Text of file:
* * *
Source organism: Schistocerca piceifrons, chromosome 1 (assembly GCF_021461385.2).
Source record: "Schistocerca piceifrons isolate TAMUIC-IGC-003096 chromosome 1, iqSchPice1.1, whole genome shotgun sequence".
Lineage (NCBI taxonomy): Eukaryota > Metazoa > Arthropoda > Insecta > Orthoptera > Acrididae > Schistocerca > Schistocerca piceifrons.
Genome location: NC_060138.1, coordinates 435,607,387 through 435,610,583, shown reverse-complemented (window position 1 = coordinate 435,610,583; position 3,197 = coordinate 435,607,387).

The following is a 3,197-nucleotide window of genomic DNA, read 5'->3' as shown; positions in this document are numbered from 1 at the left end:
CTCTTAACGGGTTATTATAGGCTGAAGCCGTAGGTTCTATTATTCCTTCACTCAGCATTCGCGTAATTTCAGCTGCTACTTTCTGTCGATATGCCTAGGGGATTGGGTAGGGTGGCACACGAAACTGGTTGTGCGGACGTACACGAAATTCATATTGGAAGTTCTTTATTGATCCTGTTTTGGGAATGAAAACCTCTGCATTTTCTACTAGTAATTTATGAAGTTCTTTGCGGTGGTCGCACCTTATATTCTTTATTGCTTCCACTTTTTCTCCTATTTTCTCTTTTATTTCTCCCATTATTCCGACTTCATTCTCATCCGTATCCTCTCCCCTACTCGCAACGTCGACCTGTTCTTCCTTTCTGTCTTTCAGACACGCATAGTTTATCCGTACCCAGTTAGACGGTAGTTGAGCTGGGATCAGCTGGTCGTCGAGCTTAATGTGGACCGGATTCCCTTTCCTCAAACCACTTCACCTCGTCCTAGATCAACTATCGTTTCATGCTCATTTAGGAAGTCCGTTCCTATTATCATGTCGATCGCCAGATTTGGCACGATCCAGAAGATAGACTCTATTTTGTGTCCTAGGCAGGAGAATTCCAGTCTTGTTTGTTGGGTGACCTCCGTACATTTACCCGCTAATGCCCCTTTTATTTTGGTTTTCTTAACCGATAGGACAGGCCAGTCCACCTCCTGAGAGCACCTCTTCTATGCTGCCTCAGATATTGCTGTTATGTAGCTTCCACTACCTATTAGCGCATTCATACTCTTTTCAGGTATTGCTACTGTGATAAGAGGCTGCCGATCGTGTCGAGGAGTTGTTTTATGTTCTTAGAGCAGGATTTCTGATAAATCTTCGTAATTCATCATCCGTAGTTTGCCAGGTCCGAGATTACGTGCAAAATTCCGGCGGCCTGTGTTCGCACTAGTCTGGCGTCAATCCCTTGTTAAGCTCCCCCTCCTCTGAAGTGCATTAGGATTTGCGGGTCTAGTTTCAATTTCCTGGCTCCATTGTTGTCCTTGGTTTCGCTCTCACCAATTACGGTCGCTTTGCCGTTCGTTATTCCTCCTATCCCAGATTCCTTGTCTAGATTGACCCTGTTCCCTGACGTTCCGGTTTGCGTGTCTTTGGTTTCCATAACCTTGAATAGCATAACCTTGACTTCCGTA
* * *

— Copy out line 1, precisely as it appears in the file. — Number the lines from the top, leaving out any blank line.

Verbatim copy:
Source organism: Schistocerca piceifrons, chromosome 1 (assembly GCF_021461385.2).